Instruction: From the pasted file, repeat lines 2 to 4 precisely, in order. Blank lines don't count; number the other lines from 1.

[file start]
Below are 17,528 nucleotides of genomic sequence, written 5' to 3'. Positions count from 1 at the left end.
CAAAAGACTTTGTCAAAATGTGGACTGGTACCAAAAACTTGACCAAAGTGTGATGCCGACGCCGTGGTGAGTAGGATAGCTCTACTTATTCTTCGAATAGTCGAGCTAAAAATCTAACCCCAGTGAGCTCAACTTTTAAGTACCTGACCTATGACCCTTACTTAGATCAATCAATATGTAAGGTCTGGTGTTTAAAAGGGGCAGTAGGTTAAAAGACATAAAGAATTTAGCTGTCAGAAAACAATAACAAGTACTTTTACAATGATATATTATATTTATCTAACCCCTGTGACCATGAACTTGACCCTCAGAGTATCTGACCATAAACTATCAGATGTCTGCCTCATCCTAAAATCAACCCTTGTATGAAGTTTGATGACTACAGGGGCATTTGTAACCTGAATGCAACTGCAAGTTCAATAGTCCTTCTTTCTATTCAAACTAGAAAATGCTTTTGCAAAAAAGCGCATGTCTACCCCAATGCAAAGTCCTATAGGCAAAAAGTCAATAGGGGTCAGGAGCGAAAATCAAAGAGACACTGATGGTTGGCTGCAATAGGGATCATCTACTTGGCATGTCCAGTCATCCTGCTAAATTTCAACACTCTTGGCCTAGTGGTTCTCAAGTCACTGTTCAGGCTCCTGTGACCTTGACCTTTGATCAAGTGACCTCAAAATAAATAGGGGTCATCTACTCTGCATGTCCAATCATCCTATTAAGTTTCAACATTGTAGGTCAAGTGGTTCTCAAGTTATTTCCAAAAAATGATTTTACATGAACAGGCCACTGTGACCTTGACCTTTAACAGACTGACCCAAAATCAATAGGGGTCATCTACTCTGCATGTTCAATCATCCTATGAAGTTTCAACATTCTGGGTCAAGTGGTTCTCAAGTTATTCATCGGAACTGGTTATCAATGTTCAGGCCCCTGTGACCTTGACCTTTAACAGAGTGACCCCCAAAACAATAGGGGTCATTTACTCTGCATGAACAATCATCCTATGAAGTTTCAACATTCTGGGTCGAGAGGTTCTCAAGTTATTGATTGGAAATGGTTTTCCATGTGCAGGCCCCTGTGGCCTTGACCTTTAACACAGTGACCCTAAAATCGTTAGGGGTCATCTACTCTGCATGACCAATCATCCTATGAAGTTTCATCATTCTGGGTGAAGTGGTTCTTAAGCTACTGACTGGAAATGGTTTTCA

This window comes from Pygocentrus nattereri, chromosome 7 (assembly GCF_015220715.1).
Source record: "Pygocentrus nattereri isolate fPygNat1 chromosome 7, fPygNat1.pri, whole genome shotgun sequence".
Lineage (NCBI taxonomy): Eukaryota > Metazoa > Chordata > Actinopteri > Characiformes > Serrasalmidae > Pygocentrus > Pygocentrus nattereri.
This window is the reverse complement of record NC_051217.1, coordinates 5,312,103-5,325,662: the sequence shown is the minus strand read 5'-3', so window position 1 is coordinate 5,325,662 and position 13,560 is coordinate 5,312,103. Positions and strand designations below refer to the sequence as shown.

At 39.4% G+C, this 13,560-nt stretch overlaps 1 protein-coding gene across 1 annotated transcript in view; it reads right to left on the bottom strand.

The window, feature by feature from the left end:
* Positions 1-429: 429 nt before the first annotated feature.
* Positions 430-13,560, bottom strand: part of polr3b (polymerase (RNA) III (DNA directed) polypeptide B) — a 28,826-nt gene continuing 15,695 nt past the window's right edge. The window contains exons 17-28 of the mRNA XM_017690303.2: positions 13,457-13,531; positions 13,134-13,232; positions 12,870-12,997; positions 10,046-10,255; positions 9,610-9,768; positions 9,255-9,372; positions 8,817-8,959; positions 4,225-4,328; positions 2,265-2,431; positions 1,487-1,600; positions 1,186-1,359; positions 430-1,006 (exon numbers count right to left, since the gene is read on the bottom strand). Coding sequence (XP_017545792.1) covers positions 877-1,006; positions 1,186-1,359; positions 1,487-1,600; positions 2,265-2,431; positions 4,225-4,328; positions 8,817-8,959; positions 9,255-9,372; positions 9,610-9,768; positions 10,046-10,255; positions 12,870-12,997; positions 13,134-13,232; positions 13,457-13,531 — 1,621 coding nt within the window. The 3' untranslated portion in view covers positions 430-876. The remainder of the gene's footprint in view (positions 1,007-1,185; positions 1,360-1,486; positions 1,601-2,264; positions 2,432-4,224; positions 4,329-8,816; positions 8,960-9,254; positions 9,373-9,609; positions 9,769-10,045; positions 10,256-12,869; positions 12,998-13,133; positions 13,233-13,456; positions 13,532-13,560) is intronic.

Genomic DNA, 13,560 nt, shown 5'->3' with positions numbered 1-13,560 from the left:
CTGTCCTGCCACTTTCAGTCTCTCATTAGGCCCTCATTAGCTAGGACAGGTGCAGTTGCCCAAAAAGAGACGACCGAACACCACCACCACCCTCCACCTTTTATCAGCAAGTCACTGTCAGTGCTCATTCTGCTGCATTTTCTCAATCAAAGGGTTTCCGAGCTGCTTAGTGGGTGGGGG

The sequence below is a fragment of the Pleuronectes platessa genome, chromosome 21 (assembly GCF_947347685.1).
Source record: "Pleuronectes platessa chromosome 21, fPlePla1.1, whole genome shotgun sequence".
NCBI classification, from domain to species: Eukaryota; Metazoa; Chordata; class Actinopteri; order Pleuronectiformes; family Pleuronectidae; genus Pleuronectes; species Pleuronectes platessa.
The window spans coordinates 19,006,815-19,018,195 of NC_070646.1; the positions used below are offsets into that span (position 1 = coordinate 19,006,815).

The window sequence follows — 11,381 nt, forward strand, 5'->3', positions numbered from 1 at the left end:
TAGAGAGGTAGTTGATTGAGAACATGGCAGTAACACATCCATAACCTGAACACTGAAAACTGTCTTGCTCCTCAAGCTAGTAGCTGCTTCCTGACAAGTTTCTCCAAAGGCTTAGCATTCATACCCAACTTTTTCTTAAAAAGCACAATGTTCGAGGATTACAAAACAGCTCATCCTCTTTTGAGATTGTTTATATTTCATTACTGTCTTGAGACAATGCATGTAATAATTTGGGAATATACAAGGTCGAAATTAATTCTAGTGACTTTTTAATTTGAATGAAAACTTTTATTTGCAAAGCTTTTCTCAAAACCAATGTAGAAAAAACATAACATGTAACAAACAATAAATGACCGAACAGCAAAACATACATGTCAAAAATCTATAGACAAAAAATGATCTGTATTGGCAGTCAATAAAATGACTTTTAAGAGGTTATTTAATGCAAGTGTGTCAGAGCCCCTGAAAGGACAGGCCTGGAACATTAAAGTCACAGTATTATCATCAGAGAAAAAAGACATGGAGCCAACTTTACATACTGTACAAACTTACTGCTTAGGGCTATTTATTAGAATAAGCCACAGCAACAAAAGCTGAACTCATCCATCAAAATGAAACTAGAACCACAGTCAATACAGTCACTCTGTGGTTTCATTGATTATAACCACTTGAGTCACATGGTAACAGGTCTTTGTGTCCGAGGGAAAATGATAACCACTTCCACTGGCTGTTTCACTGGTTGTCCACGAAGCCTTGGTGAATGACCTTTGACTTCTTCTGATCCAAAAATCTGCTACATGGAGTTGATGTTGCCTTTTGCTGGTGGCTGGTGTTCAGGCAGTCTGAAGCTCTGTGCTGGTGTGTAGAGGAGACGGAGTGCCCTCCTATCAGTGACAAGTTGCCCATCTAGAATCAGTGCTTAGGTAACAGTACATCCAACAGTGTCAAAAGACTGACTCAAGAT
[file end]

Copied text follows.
CAAAAGACTTTGTCAAAATGTGGACTGGTACCAAAAACTTGACCAAAGTGTGATGCCGACGCCGTGGTGAGTAGGATAGCTCTACTTATTCTTCGAATAGTCGAGCTAAAAATCTAACCCCAGTGAGCTCAACTTTTAAGTACCTGACCTATGACCCTTACTTAGATCAATCAATATGTAAGGTCTGGTGTTTAAAAGGGGCAGTAGGTTAAAAGACATAAAGAATTTAGCTGTCAGAAAACAATAACAAGTACTTTTACAATGATATATTATATTTATCTAACCCCTGTGACCATGAACTTGACCCTCAGAGTATCTGACCATAAACTATCAGATGTCTGCCTCATCCTAAAATCAACCCTTGTATGAAGTTTGATGACTACAGGGGCATTTGTAACCTGAATGCAACTGCAAGTTCAATAGTCCTTCTTTCTATTCAAACTAGAAAATGCTTTTGCAAAAAAGCGCATGTCTACCCCAATGCAAAGTCCTATAGGCAAAAAGTCAATAGGGGTCAGGAGCGAAAATCAAAGAGACACTGATGGTTGGCTGCAATAGGGATCATCTACTTGGCATGTCCAGTCATCCTGCTAAATTTCAACACTCTTGGCCTAGTGGTTCTCAAGTCACTGTTCAGGCTCCTGTGACCTTGACCTTTGATCAAGTGACCTCAAAATAAATAGGGGTCATCTACTCTGCATGTCCAATCATCCTATTAAGTTTCAACATTGTAGGTCAAGTGGTTCTCAAGTTATTTCCAAAAAATGATTTTACATGAACAGGCCACTGTGACCTTGACCTTTAACAGACTGACCCAAAATCAATAGGGGTCATCTACTCTGCATGTTCAATCATCCTATGAAGTTTCAACATTCTGGGTCAAGTGGTTCTCAAGTTATTCATCGGAACTGGTTATCAATGTTCAGGCCCCTGTGACCTTGACCTTTAACAGAGTGACCCCCAAAACAATAGGGGTCATTTACTCTGCATGAACAATCATCCTATGAAGTTTCAACATTCTGGGTCGAGAGGTTCTCAAGTTATTGATTGGAAATGGTTTTCCATGTGCAGGCCCCTGTGGCCTTGACCTTTAACACAGTGACCCTAAAATCGTTAGGGGTCATCTACTCTGCATGACCAATCATCCTATGAAGTTTCATCATTCTGGGTGAAGTGGTTCTTAAGCTACTGACTGGAAATGGTTTTCA

This window comes from Pygocentrus nattereri, chromosome 7 (assembly GCF_015220715.1).
Source record: "Pygocentrus nattereri isolate fPygNat1 chromosome 7, fPygNat1.pri, whole genome shotgun sequence".